The Times West Virginian

September 11, 2013

Pickens rips SI for digging up old dirt


CNHI News Service

STILLWATER, Okla. — Oklahoma State University’s biggest financial contributor has criticized the Sports Illustrated investigation into the school’s football program for focusing on corruption that happened a decade ago.

Oil mogul T. Boone Pickens, an alum who has donated more than $500 million to the school and whose name adorns its 60,000-seat stadium, said many of the  improprieties cited by the magazine are “not reflective of OSU today.”

Pickens welcomed the scrutiny the SI series has aroused, including investigations by the NCAA, the Big 12 and OSU itself of the football program. He said it was an opportunity for the school to show it is “a different university today. It is a better university” than described by SI.

His statement – notable for its defense only of the current OSU football program – was featured on a website (response.okstate.edu) created by the school to respond to the SI series. The report has detailed illicit cash payments to players, academic dishonesty, toothless drug policies and the use of sex to induce recruits from 2001 to 2011.

The SI investigation was based on interviews with 64 former players and some 40 football staff, many of whom commented on the record and even allowed their statements to be videotaped for use on the magazine’s website.

Wednesday’s installment of the series dealt with academic misconduct, including players receiving passing grades for work they didn’t do or classes they didn’t attend in order to keep them eligible for game day.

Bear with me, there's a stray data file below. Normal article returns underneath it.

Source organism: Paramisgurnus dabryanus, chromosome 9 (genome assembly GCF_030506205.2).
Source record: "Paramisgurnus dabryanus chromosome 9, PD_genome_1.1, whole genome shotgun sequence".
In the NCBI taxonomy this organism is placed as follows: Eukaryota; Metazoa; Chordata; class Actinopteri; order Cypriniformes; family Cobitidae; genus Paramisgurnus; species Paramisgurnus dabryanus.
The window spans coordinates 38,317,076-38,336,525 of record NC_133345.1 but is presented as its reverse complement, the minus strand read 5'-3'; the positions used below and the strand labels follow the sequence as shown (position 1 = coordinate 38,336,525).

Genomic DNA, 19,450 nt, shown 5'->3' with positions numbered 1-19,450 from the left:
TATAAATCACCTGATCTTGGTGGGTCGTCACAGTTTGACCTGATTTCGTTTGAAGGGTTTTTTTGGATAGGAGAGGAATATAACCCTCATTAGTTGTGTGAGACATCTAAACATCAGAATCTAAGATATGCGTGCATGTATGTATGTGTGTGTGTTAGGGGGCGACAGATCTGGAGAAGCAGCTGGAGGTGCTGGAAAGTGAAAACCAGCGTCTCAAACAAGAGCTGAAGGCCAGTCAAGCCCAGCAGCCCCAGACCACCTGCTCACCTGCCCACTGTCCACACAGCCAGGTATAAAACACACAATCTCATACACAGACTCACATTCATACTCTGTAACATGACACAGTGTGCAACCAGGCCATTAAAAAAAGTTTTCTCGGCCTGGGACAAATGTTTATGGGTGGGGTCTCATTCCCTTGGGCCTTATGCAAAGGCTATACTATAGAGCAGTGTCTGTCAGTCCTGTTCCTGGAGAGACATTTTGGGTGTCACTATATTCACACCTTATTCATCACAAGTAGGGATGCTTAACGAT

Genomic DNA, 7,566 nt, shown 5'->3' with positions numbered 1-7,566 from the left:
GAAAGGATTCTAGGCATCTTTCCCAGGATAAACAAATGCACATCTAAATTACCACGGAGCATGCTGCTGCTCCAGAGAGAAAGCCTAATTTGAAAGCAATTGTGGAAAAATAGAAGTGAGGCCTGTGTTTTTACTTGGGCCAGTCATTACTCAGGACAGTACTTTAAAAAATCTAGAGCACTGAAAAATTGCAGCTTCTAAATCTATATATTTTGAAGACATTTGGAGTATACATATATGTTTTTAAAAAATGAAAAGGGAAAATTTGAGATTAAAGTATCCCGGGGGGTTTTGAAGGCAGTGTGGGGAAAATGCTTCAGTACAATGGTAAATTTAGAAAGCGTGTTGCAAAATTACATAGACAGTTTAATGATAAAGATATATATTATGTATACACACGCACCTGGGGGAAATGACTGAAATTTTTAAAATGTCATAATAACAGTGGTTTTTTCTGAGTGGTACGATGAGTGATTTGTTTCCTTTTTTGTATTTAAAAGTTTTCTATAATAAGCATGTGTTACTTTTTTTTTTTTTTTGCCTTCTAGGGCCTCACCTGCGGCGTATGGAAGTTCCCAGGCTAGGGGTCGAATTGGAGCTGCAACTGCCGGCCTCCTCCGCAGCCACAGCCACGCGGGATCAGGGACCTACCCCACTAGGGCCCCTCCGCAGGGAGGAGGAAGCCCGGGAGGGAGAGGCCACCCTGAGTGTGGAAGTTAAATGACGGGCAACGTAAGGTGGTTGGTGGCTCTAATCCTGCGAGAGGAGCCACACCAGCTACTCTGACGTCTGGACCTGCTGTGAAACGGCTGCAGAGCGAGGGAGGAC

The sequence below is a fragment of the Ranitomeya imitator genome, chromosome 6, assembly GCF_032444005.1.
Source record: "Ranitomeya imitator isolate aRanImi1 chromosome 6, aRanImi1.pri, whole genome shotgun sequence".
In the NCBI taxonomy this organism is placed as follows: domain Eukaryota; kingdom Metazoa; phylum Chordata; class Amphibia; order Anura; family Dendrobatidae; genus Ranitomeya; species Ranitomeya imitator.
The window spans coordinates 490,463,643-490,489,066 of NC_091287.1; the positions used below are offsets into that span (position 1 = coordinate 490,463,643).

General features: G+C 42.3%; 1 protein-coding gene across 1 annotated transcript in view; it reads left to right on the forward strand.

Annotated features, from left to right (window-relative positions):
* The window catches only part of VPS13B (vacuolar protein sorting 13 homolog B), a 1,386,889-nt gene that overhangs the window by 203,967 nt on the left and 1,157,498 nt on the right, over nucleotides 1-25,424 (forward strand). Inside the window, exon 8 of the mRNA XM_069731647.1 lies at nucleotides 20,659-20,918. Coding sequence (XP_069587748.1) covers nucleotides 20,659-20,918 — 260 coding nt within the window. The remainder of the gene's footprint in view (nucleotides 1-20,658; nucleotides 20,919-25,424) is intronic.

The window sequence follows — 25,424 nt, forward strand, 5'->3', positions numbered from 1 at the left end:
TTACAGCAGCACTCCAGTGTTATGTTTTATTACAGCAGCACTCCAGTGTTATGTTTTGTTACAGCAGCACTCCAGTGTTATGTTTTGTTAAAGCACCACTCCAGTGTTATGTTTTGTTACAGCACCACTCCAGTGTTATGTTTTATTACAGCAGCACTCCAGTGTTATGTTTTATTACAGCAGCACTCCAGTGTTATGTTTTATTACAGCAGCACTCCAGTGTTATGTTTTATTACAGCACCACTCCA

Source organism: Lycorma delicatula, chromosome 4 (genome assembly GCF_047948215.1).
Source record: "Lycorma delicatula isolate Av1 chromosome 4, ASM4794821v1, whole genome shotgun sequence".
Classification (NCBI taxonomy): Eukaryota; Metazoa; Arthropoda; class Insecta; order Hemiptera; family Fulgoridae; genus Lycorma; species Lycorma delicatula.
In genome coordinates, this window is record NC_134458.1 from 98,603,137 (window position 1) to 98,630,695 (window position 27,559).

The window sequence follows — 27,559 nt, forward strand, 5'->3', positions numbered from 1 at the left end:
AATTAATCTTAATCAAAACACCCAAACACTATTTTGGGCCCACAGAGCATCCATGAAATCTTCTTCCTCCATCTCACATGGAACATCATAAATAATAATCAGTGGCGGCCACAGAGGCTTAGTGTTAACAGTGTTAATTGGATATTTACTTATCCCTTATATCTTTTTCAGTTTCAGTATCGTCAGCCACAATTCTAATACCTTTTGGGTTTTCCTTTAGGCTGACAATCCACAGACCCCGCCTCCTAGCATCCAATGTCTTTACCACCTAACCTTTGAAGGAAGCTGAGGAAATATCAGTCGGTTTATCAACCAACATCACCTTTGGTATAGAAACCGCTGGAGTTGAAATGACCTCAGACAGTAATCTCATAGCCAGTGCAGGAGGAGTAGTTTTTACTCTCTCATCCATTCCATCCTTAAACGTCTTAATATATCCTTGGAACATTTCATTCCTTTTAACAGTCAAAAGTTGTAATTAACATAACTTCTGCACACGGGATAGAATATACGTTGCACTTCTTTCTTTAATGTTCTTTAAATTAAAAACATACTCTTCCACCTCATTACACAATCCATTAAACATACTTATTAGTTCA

It also included comments from a former OSU defensive back, Victor Johnson, that football players were humorously surprised when  receiver Dez Bryant, now a star with the Dallas Cowboys, was named second-team academic All-Big 12 in 2008 for his scholarship achievement.

“You didn’t have no choice but to laugh at it,” Johnson is quoted as telling SI. Johnson said it was well known that tutors did a majority of Bryant’s course work, and that when he went to class, he was always accompanied by a member of the football staff.

Bryant denied to SI that others did his course work, but he refused additional comment.

Former players interviewed by SI also claimed the football program’s academic counselor scheduled them in classes with lax professors and assigned them into easy majors without consulting them.

Artrell Woods, a wide receiver from 2006 to 2008, said he stopped attending classes in 2007 because of a back injury while weightlifting. A professor asked to meet him to ask what grade he thought he deserved.

“An F,” Woods told SI he replied. “I’m not going to lie.”

Woods said the professor responded, “I’m going to give you a B.”

Woods said the professor “felt bad (for me).”

In another anecdote, SI said Les Miles, head coach at OSU from 2001 to 2005, once told his assembled team that academics came first and football second, but when he said “academics” he held up two fingers and when he said “football” he held up one finger.

The magazine said the result of sham education standards was that Oklahoma State had one of the worst academic records in the country for graduating football players.

“The philosophy, the main focus (of the program), was to keep (the best players) eligible through any means necessary,” said former defensive safety Fath’ Carter. “The goal was not to education but to get them the passing grades they needed to keep playing. That’s the only thing it was about.”